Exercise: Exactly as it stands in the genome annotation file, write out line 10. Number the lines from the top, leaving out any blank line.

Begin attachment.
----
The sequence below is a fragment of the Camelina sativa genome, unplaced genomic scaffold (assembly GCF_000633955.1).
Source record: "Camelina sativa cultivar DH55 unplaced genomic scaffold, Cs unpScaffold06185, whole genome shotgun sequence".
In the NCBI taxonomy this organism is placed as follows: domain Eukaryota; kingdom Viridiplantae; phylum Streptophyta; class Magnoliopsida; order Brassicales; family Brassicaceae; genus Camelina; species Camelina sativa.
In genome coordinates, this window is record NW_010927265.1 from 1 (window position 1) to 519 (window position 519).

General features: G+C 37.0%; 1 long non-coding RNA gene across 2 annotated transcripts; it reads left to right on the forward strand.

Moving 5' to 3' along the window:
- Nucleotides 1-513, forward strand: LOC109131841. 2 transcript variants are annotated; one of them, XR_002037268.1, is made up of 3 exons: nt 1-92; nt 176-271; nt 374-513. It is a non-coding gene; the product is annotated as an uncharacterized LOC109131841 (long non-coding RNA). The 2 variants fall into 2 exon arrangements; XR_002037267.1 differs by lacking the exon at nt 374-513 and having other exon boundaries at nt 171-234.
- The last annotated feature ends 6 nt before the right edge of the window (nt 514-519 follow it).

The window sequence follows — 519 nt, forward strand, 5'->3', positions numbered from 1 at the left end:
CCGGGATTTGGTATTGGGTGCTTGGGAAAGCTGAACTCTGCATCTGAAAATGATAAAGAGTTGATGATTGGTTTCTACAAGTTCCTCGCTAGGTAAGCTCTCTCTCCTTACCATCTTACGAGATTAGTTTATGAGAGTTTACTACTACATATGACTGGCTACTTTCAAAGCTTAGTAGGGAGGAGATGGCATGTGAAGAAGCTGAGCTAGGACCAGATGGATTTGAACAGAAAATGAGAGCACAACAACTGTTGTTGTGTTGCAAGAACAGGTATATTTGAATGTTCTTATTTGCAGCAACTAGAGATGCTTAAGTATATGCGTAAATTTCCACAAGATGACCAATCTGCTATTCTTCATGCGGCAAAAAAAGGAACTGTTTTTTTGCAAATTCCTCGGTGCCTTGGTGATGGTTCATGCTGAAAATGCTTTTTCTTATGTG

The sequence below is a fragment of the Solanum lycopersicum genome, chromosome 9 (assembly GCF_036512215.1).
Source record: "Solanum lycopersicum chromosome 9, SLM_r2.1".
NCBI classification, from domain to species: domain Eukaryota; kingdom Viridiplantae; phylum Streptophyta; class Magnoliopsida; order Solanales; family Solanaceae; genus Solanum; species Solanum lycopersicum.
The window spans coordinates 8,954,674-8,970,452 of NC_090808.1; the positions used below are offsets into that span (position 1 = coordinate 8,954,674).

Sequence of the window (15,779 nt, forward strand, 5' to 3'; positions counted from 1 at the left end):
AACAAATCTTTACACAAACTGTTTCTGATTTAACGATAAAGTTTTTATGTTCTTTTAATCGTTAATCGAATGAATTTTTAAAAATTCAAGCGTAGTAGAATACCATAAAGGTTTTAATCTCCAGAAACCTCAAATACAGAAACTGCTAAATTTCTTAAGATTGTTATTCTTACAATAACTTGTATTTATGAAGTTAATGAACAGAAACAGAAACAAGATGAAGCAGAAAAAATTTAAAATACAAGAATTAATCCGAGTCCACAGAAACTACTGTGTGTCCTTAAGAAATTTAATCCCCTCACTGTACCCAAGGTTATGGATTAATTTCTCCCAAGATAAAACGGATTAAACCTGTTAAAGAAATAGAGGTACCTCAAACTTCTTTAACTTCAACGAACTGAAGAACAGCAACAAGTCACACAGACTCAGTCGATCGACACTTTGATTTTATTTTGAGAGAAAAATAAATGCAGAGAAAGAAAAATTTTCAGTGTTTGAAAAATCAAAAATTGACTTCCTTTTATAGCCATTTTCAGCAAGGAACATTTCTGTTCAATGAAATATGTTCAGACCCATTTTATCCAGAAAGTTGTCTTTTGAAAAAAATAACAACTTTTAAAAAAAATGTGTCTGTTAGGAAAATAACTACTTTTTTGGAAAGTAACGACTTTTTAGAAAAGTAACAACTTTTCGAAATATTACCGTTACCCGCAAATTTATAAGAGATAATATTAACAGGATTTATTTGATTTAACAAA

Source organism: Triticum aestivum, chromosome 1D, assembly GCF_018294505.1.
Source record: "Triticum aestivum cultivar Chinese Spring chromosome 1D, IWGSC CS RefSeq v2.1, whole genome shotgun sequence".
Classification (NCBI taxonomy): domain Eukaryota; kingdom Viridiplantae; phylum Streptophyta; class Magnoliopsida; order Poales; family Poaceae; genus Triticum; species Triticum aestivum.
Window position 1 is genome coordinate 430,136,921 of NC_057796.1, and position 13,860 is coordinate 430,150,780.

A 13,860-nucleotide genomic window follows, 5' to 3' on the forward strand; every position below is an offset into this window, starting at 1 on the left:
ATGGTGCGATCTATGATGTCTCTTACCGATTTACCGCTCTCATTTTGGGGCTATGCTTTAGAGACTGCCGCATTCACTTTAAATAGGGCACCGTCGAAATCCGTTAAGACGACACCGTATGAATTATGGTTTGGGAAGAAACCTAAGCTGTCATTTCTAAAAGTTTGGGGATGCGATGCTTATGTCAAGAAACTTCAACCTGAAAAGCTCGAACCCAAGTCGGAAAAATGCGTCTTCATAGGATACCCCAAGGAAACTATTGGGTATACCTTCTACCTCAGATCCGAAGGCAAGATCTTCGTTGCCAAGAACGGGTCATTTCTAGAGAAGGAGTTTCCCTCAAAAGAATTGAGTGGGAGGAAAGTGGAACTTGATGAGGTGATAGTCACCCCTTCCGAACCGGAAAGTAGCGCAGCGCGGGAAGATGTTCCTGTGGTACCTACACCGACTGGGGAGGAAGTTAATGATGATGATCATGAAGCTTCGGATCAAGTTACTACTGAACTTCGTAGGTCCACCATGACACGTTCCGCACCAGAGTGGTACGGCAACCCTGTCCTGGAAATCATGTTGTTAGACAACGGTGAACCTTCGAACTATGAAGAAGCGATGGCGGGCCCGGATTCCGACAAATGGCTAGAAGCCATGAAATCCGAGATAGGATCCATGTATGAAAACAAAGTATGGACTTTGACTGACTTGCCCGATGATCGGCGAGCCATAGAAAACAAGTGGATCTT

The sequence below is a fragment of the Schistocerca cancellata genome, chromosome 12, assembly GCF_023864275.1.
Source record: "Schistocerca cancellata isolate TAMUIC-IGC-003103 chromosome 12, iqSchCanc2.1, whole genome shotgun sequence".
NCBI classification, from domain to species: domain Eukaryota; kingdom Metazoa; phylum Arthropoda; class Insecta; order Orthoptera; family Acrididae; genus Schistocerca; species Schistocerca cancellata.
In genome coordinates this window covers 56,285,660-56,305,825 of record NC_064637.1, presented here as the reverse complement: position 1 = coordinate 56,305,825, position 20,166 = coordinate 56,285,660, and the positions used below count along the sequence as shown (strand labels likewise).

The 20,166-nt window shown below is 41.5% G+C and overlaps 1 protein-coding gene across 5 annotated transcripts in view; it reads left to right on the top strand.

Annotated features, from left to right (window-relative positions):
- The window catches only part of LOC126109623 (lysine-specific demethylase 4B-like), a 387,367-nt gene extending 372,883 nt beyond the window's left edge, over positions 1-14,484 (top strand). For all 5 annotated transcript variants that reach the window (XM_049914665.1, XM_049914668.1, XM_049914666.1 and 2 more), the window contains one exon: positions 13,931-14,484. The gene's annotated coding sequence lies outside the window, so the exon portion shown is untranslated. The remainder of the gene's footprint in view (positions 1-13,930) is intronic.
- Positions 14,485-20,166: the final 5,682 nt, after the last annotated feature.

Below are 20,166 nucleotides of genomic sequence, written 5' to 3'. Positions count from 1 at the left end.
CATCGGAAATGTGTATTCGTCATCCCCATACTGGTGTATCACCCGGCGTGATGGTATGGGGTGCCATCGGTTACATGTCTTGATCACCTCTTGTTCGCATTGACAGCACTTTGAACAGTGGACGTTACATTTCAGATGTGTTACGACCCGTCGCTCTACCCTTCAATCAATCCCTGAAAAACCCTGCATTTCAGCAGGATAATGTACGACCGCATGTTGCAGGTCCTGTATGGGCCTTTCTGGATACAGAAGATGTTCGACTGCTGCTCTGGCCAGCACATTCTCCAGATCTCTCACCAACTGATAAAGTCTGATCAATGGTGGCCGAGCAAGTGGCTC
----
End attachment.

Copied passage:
CCGGGATTTGGTATTGGGTGCTTGGGAAAGCTGAACTCTGCATCTGAAAATGATAAAGAGTTGATGATTGGTTTCTACAAGTTCCTCGCTAGGTAAGCTCTCTCTCCTTACCATCTTACGAGATTAGTTTATGAGAGTTTACTACTACATATGACTGGCTACTTTCAAAGCTTAGTAGGGAGGAGATGGCATGTGAAGAAGCTGAGCTAGGACCAGATGGATTTGAACAGAAAATGAGAGCACAACAACTGTTGTTGTGTTGCAAGAACAGGTATATTTGAATGTTCTTATTTGCAGCAACTAGAGATGCTTAAGTATATGCGTAAATTTCCACAAGATGACCAATCTGCTATTCTTCATGCGGCAAAAAAAGGAACTGTTTTTTTGCAAATTCCTCGGTGCCTTGGTGATGGTTCATGCTGAAAATGCTTTTTCTTATGTG